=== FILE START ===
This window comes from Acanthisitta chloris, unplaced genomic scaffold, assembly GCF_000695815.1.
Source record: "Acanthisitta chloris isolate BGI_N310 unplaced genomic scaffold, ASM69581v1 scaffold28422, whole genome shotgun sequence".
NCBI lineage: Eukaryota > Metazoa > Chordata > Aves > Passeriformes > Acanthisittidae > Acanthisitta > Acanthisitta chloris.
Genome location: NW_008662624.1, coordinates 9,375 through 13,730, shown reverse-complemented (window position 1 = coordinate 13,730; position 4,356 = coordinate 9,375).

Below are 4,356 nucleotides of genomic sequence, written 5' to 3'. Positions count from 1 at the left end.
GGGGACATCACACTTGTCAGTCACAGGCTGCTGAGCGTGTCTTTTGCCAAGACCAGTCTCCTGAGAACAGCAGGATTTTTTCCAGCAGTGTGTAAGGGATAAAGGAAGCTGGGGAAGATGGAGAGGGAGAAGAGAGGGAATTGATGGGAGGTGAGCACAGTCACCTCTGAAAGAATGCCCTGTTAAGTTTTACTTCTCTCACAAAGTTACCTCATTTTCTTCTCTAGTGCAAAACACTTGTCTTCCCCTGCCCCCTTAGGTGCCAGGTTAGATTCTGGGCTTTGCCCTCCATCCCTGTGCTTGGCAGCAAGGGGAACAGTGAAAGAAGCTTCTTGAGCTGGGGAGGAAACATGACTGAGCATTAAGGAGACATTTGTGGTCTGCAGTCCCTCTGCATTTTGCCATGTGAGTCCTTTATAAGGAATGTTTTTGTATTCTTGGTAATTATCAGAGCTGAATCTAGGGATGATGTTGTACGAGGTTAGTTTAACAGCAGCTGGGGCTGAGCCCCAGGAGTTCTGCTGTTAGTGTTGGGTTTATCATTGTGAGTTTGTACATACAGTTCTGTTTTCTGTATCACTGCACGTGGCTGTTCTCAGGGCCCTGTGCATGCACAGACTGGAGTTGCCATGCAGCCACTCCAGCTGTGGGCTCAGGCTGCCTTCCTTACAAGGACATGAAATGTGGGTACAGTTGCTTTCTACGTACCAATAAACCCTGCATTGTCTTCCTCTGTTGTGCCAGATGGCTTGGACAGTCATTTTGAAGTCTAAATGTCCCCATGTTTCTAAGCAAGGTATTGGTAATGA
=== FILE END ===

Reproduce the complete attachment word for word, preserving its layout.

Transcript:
This window comes from Acanthisitta chloris, unplaced genomic scaffold, assembly GCF_000695815.1.
Source record: "Acanthisitta chloris isolate BGI_N310 unplaced genomic scaffold, ASM69581v1 scaffold28422, whole genome shotgun sequence".
NCBI lineage: Eukaryota > Metazoa > Chordata > Aves > Passeriformes > Acanthisittidae > Acanthisitta > Acanthisitta chloris.
Genome location: NW_008662624.1, coordinates 9,375 through 13,730, shown reverse-complemented (window position 1 = coordinate 13,730; position 4,356 = coordinate 9,375).

Below are 4,356 nucleotides of genomic sequence, written 5' to 3'. Positions count from 1 at the left end.
GGGGACATCACACTTGTCAGTCACAGGCTGCTGAGCGTGTCTTTTGCCAAGACCAGTCTCCTGAGAACAGCAGGATTTTTTCCAGCAGTGTGTAAGGGATAAAGGAAGCTGGGGAAGATGGAGAGGGAGAAGAGAGGGAATTGATGGGAGGTGAGCACAGTCACCTCTGAAAGAATGCCCTGTTAAGTTTTACTTCTCTCACAAAGTTACCTCATTTTCTTCTCTAGTGCAAAACACTTGTCTTCCCCTGCCCCCTTAGGTGCCAGGTTAGATTCTGGGCTTTGCCCTCCATCCCTGTGCTTGGCAGCAAGGGGAACAGTGAAAGAAGCTTCTTGAGCTGGGGAGGAAACATGACTGAGCATTAAGGAGACATTTGTGGTCTGCAGTCCCTCTGCATTTTGCCATGTGAGTCCTTTATAAGGAATGTTTTTGTATTCTTGGTAATTATCAGAGCTGAATCTAGGGATGATGTTGTACGAGGTTAGTTTAACAGCAGCTGGGGCTGAGCCCCAGGAGTTCTGCTGTTAGTGTTGGGTTTATCATTGTGAGTTTGTACATACAGTTCTGTTTTCTGTATCACTGCACGTGGCTGTTCTCAGGGCCCTGTGCATGCACAGACTGGAGTTGCCATGCAGCCACTCCAGCTGTGGGCTCAGGCTGCCTTCCTTACAAGGACATGAAATGTGGGTACAGTTGCTTTCTACGTACCAATAAACCCTGCATTGTCTTCCTCTGTTGTGCCAGATGGCTTGGACAGTCATTTTGAAGTCTAAATGTCCCCATGTTTCTAAGCAAGGTATTGGTAATGA